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Respected Contributor
Posts: 2,653
Registered: ‎03-10-2010

Lemon flavored things can be sharp and bitter, so I think she meant acrid. As a matter of fact, if you add lemon juice to a recipe too soon or at the wrong step, it can be bitter.

 

I can't imagine someone substituting acrid for acidic because acrid is such an unusual word with a very specific meaning.

If you are neutral in situations of injustice, you have chosen the side of the oppressor. ~ Desmond Tutu
Esteemed Contributor
Posts: 6,788
Registered: ‎08-18-2016

@Andreatoo wrote:
. . .

   

    The new host, Rochelle, said a particular D & C top was easy to put on over your head if you have posterity issues.......

 

 oy!!

Respected Contributor
Posts: 2,941
Registered: ‎03-30-2010

@ECBG 

 

I chuckle every time I hear someone say fabrication when they really mean fabric.  The first meaning you noted, "to make up for the purpose of deception" is what cracks me up.    As soon as fabrication is said, I immediately think the person is being deceptive!  Oh well, I do get to laugh about it! 

Honored Contributor
Posts: 43,461
Registered: ‎01-08-2011

@this is my nic wrote:

@ECBG 

 

I chuckle every time I hear someone say fabrication when they really mean fabric.  The first meaning you noted, "to make up for the purpose of deception" is what cracks me up.    As soon as fabrication is said, I immediately think the person is being deceptive!  Oh well, I do get to laugh about it! 


@this is my nic That was an exact google copy.  I didn't add anything, but thanks.Smiley Happy

Respected Contributor
Posts: 3,922
Registered: ‎03-09-2010

@Andreatoo wrote:

@jonbon wrote:

@Andreatoo wrote:

There is nothing grammatically incorrect about their use of the word fabrication.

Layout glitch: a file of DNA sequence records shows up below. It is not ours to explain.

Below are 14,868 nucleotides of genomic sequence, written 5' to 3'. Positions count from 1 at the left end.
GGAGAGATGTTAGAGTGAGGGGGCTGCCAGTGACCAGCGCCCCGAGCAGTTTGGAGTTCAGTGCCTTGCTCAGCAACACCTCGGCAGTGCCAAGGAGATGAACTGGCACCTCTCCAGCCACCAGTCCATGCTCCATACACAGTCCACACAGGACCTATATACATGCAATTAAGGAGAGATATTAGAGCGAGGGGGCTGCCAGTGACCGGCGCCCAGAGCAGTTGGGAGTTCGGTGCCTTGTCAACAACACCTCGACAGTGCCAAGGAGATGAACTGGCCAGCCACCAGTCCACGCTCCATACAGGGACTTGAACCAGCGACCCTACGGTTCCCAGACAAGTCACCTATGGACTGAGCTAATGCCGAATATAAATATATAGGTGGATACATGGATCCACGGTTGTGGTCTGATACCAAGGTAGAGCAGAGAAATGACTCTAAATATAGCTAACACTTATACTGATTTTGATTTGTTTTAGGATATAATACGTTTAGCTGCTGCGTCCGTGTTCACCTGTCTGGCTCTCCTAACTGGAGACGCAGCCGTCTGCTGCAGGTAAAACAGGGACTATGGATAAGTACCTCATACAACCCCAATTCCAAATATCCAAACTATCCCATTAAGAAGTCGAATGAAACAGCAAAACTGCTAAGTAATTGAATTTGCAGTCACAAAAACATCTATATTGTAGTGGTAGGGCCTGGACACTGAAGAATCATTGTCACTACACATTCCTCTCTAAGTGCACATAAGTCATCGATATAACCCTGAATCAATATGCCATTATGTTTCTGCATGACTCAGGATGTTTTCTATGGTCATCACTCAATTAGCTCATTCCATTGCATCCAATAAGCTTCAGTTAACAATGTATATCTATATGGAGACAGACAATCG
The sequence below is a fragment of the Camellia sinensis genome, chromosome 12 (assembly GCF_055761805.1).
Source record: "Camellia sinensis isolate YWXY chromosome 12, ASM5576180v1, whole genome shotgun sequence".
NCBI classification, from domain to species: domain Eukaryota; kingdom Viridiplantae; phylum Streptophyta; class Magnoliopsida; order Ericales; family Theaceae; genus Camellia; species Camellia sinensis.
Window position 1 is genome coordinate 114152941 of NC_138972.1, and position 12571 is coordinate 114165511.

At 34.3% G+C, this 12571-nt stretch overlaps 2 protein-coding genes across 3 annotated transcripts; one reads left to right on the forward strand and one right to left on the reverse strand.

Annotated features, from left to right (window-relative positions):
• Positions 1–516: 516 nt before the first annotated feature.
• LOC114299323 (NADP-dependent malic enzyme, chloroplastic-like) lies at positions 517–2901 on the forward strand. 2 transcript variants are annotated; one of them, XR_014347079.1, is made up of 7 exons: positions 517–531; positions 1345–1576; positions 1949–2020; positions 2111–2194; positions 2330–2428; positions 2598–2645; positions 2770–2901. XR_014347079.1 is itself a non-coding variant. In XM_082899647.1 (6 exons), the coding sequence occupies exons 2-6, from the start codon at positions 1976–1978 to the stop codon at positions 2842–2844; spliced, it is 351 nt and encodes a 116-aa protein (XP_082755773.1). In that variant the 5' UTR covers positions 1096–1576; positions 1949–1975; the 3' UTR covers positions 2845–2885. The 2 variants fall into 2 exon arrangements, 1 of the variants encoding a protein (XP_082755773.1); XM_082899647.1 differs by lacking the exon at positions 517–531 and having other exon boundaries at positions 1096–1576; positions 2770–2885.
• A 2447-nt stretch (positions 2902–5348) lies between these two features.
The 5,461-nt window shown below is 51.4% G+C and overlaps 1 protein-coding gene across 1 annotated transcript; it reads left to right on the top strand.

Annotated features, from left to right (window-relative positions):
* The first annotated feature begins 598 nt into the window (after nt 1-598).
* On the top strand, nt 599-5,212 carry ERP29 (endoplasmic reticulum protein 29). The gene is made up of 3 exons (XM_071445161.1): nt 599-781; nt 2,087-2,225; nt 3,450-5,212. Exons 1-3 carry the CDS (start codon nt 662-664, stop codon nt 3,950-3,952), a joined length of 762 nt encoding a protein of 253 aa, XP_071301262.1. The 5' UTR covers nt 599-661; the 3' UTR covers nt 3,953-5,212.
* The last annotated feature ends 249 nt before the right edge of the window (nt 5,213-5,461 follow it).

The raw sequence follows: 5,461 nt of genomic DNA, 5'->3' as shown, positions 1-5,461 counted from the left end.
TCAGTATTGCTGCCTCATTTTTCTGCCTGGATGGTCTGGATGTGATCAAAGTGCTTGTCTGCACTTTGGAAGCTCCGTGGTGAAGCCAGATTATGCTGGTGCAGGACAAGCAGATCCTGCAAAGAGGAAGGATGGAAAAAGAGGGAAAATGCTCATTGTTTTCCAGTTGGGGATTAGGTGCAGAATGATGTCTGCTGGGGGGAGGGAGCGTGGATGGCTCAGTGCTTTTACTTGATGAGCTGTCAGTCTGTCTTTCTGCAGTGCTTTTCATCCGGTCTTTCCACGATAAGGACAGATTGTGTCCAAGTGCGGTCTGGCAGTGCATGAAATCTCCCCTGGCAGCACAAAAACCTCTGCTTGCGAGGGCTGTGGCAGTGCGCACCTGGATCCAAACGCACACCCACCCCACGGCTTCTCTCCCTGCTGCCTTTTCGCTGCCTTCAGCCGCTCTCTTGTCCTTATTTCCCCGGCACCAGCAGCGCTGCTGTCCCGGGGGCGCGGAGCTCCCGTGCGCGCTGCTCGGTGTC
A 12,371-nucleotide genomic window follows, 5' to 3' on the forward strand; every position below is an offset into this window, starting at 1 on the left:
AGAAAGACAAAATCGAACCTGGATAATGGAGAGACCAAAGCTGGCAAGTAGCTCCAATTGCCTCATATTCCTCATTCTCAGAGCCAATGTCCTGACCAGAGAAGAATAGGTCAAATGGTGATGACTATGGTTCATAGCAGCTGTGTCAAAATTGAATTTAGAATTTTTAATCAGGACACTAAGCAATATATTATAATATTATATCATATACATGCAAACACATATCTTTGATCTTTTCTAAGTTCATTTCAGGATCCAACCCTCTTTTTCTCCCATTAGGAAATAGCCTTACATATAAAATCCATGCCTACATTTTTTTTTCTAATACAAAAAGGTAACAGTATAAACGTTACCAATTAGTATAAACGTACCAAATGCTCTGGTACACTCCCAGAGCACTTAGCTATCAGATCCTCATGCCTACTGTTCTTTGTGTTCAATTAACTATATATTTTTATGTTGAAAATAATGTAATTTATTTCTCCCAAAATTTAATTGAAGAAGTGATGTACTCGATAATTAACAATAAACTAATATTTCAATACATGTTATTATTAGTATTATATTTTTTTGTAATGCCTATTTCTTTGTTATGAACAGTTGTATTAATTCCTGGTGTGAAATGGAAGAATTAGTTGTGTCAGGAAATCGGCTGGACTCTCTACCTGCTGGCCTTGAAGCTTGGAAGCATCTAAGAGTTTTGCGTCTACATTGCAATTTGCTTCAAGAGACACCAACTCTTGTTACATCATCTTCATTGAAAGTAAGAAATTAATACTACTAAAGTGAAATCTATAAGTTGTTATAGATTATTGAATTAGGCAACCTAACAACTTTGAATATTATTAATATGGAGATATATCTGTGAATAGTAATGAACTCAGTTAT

I've heard plenty of instances of hosts using words out of context or just completely wrong, like Sharon telling Chef Tony that she was suprised the lemoncillo cake didn't taste ACRID!! ??

Now that is an incorrect use of a word!


"sharp and harsh or unpleasantly pungent in taste or odor" -- I don't know how she used it in the actual sentence, but why couldn't she be surprised that a lemoncillo cake (if it actually contained alcohol) didn't have a harsh or sharp taste of the liqueur? Not asking to be argumentative, just because I often think foods containing alcohol (rum balls, tiramisu, etc.) have an unpleasant taste. (Sorry, tiramisu lovers. Smiley Happy)


@jonbon 

Acrid is negative; one never says 'I prefer my lemoncillo a bit acrid' . It's only a positive flavor or smell if one is chumming for sharks! lol

I was making the point that there are real instances of using words incorrectly but fabrication isn't one of them

The new host, Rochelle, said a particular D & C top was easy to put on over your head if you have posterity issues.......


Yes, I know it's negative, that was my point -- she may have been expecting something harsh or bitter with liqueur/alcohol in the cake (negative) and was surprised that it had a more delicate/light flavor.

Respected Contributor
Posts: 3,144
Registered: ‎09-14-2010

To me it is not fabrication, it is fabric.

 

 I am sure I use words that other people think to themselves

”Why didn’t she just say ____________?”.

 

Everybody talks differently, depending on where they  live or even what business they happen to be in.

 

As long as we get what someone is saying, that is what counts. 

-Texas Hill Country-
Occasional Contributor
Posts: 13
Registered: ‎03-13-2019

Not sure what source you rely on for your statement but even assuming arguendo you are correct, the audience is not comprised of people in the garment industry, is it?  It is consumers who generally use commonly understood meanings.

New Contributor
Posts: 2
Registered: ‎01-31-2016
It is incorrect. To me, this is like fingernails on a chalkboard.
Honored Contributor
Posts: 14,000
Registered: ‎03-10-2010

Fabric is the first thing I check in a garment's online description.  I am totally used to fabrication and it no longer bothers me.

Trusted Contributor
Posts: 1,446
Registered: ‎10-18-2011

In the garment center in NY, they used to say “goods”.